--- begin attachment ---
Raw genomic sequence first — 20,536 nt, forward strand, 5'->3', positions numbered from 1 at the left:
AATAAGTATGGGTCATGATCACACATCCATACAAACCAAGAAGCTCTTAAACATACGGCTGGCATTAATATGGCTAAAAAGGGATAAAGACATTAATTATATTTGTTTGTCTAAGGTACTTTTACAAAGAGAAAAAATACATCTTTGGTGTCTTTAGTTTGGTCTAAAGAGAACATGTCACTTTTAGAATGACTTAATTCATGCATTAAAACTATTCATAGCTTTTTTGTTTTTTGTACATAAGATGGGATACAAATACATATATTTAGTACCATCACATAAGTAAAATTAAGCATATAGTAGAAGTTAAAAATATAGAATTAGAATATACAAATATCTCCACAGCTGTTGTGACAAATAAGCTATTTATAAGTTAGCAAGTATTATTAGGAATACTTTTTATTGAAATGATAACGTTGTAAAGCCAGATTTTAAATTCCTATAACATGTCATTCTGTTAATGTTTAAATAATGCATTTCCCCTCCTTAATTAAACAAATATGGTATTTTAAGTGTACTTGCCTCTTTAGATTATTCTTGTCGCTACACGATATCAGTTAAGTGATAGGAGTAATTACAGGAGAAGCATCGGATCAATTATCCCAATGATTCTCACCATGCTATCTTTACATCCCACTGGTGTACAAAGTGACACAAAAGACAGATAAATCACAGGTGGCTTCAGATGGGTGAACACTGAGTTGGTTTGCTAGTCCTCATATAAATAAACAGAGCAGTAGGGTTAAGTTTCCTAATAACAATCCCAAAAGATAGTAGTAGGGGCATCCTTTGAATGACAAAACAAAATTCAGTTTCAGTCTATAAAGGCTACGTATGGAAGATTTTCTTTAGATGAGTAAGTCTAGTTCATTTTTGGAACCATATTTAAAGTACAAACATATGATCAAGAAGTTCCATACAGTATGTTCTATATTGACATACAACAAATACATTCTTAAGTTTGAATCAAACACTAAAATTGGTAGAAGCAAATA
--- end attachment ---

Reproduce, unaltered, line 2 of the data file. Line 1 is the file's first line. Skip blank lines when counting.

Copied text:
AATAAGTATGGGTCATGATCACACATCCATACAAACCAAGAAGCTCTTAAACATACGGCTGGCATTAATATGGCTAAAAAGGGATAAAGACATTAATTATATTTGTTTGTCTAAGGTACTTTTACAAAGAGAAAAAATACATCTTTGGTGTCTTTAGTTTGGTCTAAAGAGAACATGTCACTTTTAGAATGACTTAATTCATGCATTAAAACTATTCATAGCTTTTTTGTTTTTTGTACATAAGATGGGATACAAATACATATATTTAGTACCATCACATAAGTAAAATTAAGCATATAGTAGAAGTTAAAAATATAGAATTAGAATATACAAATATCTCCACAGCTGTTGTGACAAATAAGCTATTTATAAGTTAGCAAGTATTATTAGGAATACTTTTTATTGAAATGATAACGTTGTAAAGCCAGATTTTAAATTCCTATAACATGTCATTCTGTTAATGTTTAAATAATGCATTTCCCCTCCTTAATTAAACAAATATGGTATTTTAAGTGTACTTGCCTCTTTAGATTATTCTTGTCGCTACACGATATCAGTTAAGTGATAGGAGTAATTACAGGAGAAGCATCGGATCAATTATCCCAATGATTCTCACCATGCTATCTTTACATCCCACTGGTGTACAAAGTGACACAAAAGACAGATAAATCACAGGTGGCTTCAGATGGGTGAACACTGAGTTGGTTTGCTAGTCCTCATATAAATAAACAGAGCAGTAGGGTTAAGTTTCCTAATAACAATCCCAAAAGATAGTAGTAGGGGCATCCTTTGAATGACAAAACAAAATTCAGTTTCAGTCTATAAAGGCTACGTATGGAAGATTTTCTTTAGATGAGTAAGTCTAGTTCATTTTTGGAACCATATTTAAAGTACAAACATATGATCAAGAAGTTCCATACAGTATGTTCTATATTGACATACAACAAATACATTCTTAAGTTTGAATCAAACACTAAAATTGGTAGAAGCAAATA